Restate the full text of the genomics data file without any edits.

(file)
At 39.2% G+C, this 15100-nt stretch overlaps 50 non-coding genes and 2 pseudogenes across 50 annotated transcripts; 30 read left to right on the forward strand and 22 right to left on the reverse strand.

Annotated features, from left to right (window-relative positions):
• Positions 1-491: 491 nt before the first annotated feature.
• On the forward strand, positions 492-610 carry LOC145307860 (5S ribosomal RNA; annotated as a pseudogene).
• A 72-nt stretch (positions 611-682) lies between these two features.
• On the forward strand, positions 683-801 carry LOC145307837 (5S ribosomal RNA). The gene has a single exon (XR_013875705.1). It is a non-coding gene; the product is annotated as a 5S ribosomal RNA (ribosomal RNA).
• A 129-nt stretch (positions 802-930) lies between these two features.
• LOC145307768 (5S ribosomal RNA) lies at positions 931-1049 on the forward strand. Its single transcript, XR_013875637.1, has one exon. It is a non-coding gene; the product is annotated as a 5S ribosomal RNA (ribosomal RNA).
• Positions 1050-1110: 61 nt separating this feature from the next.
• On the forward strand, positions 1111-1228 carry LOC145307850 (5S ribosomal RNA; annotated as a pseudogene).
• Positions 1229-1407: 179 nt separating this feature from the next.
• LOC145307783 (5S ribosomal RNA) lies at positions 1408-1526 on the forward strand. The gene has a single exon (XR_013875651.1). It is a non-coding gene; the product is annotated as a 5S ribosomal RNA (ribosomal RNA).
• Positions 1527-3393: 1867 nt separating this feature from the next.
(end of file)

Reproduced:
At 39.2% G+C, this 15100-nt stretch overlaps 50 non-coding genes and 2 pseudogenes across 50 annotated transcripts; 30 read left to right on the forward strand and 22 right to left on the reverse strand.

Annotated features, from left to right (window-relative positions):
• Positions 1-491: 491 nt before the first annotated feature.
• On the forward strand, positions 492-610 carry LOC145307860 (5S ribosomal RNA; annotated as a pseudogene).
• A 72-nt stretch (positions 611-682) lies between these two features.
• On the forward strand, positions 683-801 carry LOC145307837 (5S ribosomal RNA). The gene has a single exon (XR_013875705.1). It is a non-coding gene; the product is annotated as a 5S ribosomal RNA (ribosomal RNA).
• A 129-nt stretch (positions 802-930) lies between these two features.
• LOC145307768 (5S ribosomal RNA) lies at positions 931-1049 on the forward strand. Its single transcript, XR_013875637.1, has one exon. It is a non-coding gene; the product is annotated as a 5S ribosomal RNA (ribosomal RNA).
• Positions 1050-1110: 61 nt separating this feature from the next.
• On the forward strand, positions 1111-1228 carry LOC145307850 (5S ribosomal RNA; annotated as a pseudogene).
• Positions 1229-1407: 179 nt separating this feature from the next.
• LOC145307783 (5S ribosomal RNA) lies at positions 1408-1526 on the forward strand. The gene has a single exon (XR_013875651.1). It is a non-coding gene; the product is annotated as a 5S ribosomal RNA (ribosomal RNA).
• Positions 1527-3393: 1867 nt separating this feature from the next.